Sunbeam Matabele

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Matabele
Type Piston Inline aero-engine
Manufacturer Sunbeam
Designed by Louis Coatalen
First run May 1918
Major applications Airco DH.4

The Sunbeam Matabele was a British 12-cylinder aero engine that was first flown in 1918. The Matabele was the last development of one of Sunbeam's most successful aero engines, the Cossack.

Design and development[edit]

The Cossack was a twin overhead camshaft V12, with four valves per cylinder. The Matabele fitted this with two of the blocks from the Saracen,[1] using aluminium instead of the Cossack's cast iron. The Saracen's bore was slightly larger at 122 mm (from the Cossack's 110 mm) and with the same stroke of 160 mm this gave a capacity of 22.4 litres (1,370 cu in). Ignition was by four magnetos (two per bank), with twin sparkplugs. A propeller reduction gear of 1.63:1 was fitted.[2]

Variants[edit]

Matabele II

A simplified engine was developed for non-aircraft use. This avoided the propellor reduction gearbox and had a single magneto per bank, rather than the duplicated magneto and sparkplug systems usual in aircraft for reliability. This engine was aimed at the developing market for racing powerboats.

Applications[edit]

The Matabele was tested successfully in a DH.4 from May 1918.[2] The only order for the engine, however, came from France,[2] where the engine was used to power the Nieuport-Delage NiD 30 airliner.[3]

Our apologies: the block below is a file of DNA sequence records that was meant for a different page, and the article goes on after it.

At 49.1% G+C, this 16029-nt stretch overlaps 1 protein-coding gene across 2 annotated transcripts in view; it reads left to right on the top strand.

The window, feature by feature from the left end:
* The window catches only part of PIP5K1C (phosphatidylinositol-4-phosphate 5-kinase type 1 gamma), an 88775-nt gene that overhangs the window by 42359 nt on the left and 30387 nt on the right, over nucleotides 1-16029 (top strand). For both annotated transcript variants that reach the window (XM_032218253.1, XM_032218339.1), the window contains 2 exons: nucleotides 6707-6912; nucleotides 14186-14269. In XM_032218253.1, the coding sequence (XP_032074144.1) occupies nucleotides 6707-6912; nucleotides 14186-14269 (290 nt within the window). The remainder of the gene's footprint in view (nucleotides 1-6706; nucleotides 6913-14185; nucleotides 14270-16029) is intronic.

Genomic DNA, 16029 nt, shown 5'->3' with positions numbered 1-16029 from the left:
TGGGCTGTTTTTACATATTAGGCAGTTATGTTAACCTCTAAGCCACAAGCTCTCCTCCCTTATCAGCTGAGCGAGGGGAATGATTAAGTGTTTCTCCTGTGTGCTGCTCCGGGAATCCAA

Sunbeam 1000 hp[edit]

The Matabele engine is best known today for having powered the Sunbeam 1000 hp land speed record car, the first car to exceed 200 mph.

After taking the land speed record at 152.33 mph with the Sunbeam Tiger, Segrave realised that his small, lightweight racing car would be inadequate to hold the record against the aero-engined leviathans now appearing in the contest. The Sunbeam-Talbot-Darracq team was short of funds and so little new development was possible.

A pair of Matabele engines were found in the Sunbeam works at Wolverhampton, previously from a powerboat. The Sunbeam 1000HP has 4 magnetos per engine,[4] these would appear to be Matabele I, rather than Matabele II.[citation needed]

On 29 March 1927, the Sunbeam became the first car to exceed 200 mph. Although loudly trumpeted as the "1000 HP" Sunbeam, the actual power was somewhere around 900 bhp.

The installation of these engines was somewhat unorthodox, necessitated by the limited funds for new work. The rear engine was started first by compressed air, then the front engine was started through a mechanical friction clutch. Once synchronised, they were locked together with a dog clutch for the record attempt. The car's last run was a demonstration circuit at Brooklands, running at slow speed on only one engine, with this dog clutch disconnected.

Specifications (Matabele)[edit]

Data from Lumsden[5]

General characteristics

  • Type: 12-cylinder naturally aspirated liquid-cooled "Vee" piston aircraft engine
  • Bore: 122 mm (4.8 in)
  • Stroke: 160 mm (6.3 in)
  • Displacement: 22.4 L (1,367 in3)
  • Dry weight: 1,091 lb (495 kg) wet

Components

Performance

  • Power output: 400 hp (300 kW) at 2,000 rpm
  • Specific power: 13.4 kW/litre

See also[edit]

Comparable engines
Related lists

References[edit]

Notes[edit]

  1. ^ Gunston, Bill (1986). World Encyclopaedia of Aero Engines. Patrick Stephens. 
  2. ^ a b c "The Matabele". Wolverhampton Museum of Industry. 
  3. ^ The Illustrated Encyclopedia of Aircraft, 2600
  4. ^ National Motor Museum guidebook, Beaulieu
  5. ^ Lumsden 2003, p. 230.

Bibliography[edit]

  • The Illustrated Encyclopedia of Aircraft. London: Aerospace Publishing. 
  • Lumsden, Alec. British Piston Engines and their Aircraft. Marlborough, Wiltshire: Airlife Publishing, 2003. ISBN 1-85310-294-6.